We caught up with Australia’s high performance manager, Eric Hollingsworth, to discuss Australia’s performance in Daegu as well as his thoughts moving forward towards London 2012.
RT: Eric, thanks for your time. Before the World Champs commenced you stated that you wanted 5 medals from the Australian team. The team didn’t quite achieve this goal, but it had some amazing results, highlighted obviously by Sally Pearson’s gold medal. What are your thoughts on the overall performance of the team?
EH: As I have always said, the result was a credible pass. We definitely have work to do but to come home with three medals, despite our two defending champions not making or performing in the final, is a result we should be pretty happy with. Our aims for next year are not out of the question.
RT: Just how special to yourself and to the team was Sally Pearson’s win in the 100m hurdles? Was it the highlight of the meet for you?
EH: That was arguably the best performance by an Australian track and field athlete in history. Her ability to improve every time she ran was inspiring, and the reaction of the team when she won shows how excited they, and I, were for her on the night.
RT: Do you think Sally can get the Australian record for 100m (flat)?
EH: She definitely can, it’s just a matter of when I think.
RT: You’ve stated the goal for London next year is 6 medals. What are the key factors for you that need to be put into place to help achieve this?
EH: The most important thing we have to get right for London is the health of our athletes. Healthy athletes deliver the right results, and if we can get the best team ‘on the park’, so to speak, then we will be up there without question.
To make sure this happens we are working very closely with our current medicos to implement a plan for every athlete. We are working to make sure Jana Pittman, Nathan Deakes and Jess Rothwell are ready come Selection Trial first and foremost and then for London.
RT: Looking forward towards London and our best medal prospects. The obvious candidates include Sally Pearson, Mitchell Watt, Steve Hooker, Dani Samuels, Ben Harradine, Kim Mickle, Luke Adams, Jarrod Talent, Fabrice Lapierre, Nathan Deakes and perhaps Jana Pittman. There is an obvious lack of distance (running) athletes in this list. What are your views on how we can change that? Do you think it is even possible or is it just too hard for Australian distance runners to beat the Africans?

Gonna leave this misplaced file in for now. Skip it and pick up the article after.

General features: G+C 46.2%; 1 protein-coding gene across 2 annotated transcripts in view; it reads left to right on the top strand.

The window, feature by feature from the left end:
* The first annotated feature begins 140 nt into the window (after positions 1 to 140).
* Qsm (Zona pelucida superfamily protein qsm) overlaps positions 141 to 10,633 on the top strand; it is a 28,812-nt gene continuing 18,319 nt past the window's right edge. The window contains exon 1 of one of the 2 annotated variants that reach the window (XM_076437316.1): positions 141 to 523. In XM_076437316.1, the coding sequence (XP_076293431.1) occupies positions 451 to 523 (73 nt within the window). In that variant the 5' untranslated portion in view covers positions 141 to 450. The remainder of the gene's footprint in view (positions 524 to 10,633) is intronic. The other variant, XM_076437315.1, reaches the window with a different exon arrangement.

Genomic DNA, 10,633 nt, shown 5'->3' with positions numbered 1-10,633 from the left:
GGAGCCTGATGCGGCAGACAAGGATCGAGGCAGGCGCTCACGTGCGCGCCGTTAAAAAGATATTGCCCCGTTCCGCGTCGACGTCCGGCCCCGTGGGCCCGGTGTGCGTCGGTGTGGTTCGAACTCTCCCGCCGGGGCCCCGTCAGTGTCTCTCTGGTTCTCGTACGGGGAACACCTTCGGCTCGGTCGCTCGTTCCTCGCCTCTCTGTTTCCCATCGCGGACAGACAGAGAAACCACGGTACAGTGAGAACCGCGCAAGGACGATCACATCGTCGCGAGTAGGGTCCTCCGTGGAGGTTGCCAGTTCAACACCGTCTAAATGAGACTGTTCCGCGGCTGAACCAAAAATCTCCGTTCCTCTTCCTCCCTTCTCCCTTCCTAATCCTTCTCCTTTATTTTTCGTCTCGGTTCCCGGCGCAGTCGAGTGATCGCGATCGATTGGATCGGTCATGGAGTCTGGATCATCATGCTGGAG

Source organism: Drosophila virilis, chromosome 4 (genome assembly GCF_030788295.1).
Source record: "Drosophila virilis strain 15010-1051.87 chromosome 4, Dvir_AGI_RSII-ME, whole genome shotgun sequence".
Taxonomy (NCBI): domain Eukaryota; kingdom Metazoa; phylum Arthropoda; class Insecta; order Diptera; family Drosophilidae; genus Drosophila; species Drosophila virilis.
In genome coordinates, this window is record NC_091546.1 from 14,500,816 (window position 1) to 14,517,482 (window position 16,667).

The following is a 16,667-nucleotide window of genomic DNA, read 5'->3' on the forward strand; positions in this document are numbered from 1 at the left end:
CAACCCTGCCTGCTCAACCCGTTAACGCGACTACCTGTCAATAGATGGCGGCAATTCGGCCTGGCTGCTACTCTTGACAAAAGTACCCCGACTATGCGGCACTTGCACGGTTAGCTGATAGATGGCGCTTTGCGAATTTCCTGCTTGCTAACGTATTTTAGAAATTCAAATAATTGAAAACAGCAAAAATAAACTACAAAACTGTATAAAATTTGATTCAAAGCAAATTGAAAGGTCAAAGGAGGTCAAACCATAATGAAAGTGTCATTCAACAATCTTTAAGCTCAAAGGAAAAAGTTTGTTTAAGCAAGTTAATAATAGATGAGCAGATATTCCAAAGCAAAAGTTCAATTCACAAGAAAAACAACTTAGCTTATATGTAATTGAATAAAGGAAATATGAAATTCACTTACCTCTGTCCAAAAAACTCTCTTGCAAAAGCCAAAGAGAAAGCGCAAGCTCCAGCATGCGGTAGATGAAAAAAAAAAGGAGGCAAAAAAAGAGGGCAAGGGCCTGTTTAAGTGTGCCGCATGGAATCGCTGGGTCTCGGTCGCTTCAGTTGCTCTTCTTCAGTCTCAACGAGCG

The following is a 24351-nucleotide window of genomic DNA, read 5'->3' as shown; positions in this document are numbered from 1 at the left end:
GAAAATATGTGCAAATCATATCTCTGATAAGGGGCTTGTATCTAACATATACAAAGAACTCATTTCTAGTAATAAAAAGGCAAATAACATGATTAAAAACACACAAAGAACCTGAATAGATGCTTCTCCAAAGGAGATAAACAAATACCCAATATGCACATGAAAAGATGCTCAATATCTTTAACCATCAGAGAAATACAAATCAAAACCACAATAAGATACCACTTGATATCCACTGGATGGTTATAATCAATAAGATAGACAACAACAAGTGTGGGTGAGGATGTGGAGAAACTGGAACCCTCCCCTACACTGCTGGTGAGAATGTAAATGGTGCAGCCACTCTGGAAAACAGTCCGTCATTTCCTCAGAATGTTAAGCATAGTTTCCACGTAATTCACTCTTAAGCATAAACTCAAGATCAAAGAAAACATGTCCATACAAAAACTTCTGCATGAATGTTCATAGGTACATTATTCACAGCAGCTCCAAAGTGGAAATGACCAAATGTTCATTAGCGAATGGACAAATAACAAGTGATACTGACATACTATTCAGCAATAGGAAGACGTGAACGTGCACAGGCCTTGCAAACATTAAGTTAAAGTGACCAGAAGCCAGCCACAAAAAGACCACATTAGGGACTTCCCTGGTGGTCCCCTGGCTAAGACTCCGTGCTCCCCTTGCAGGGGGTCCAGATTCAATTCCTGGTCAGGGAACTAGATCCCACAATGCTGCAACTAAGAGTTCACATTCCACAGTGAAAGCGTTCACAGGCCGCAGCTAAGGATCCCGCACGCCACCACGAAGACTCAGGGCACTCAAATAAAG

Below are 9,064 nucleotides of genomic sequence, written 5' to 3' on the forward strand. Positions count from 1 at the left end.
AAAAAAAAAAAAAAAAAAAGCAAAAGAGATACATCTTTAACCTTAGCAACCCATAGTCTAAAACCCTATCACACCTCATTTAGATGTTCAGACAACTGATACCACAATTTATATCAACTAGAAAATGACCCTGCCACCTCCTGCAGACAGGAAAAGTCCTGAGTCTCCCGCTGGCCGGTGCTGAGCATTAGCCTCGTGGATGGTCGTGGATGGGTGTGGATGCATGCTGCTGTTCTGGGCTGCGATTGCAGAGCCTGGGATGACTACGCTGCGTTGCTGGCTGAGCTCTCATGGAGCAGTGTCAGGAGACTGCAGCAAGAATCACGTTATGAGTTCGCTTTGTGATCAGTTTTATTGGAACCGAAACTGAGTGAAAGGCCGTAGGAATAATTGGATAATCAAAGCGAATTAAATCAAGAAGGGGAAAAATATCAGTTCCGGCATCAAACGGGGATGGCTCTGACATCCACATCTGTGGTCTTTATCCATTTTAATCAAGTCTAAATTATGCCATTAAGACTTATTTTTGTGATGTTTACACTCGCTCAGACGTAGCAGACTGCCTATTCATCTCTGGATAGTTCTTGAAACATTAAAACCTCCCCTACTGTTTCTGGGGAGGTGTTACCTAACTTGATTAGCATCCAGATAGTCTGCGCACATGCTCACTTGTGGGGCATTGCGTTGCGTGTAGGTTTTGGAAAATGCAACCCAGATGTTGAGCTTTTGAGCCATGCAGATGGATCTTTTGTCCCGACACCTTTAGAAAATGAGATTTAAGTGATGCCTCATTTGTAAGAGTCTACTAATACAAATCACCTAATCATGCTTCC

EH: It is definitely possible to compete, the Americans are clearly starting to make inroads and the women’s 800m was won by a Russian. In Daegu, though, our athletes didn’t cut it and that needs to change. We will be working with the distance fraternity to make sure that at a championship our athletes not only have the fitness but the ability to race, in a tactical event, that requires more than simply speed.
RT: With the exception of the 1956 Melbourne Olympic Games, no Australian team has ever delivered 6 medals at an Olympic Games. Despite the sometimes negative press that Athletics seems to receive in the mainstream media it would seem looking at these predictions that the state of Australian Track and Field is pretty healthy? Maybe even the healthiest it has ever been?
EH: Of course Australian track and field is healthy.
At a grassroots level we have signed a deal with Little Athletics to ensure continuing transition opportunities for the youngest of athletes, we have a sound management team at Athletics Australia working towards delivering a fantastic domestic season that will be screened on Channel 9 and we are acutely aware of where we can improve and how we are going to make that happen.
High performance wise we continue to invest, the Target Talent Program has been introduced this year and with the addition of two new staff to our department in recent weeks we will ensure better support for the needs of athletes we interact with at a junior level right up to the likes of Steve, Sally and Mitch. Not to mention the introduction of contracts for our best athletes, making sure that we can assist them financially as they push to be their best for Australia.
I think sometimes we get knocked by people that are perhaps unaware of the true circumstances and sometimes that plays out in a way that we don’t need but that’s sport.
RT: In 2009 you were vocal in stating that you thought that the state institute systems were inefficient and under-performing. Two years later what are your views?
EH: We still have work to do but we are definitely taking steps forward. Collaboratively we are now beginning to deliver agreed outcomes and that is important in meeting the requirements for a successful sport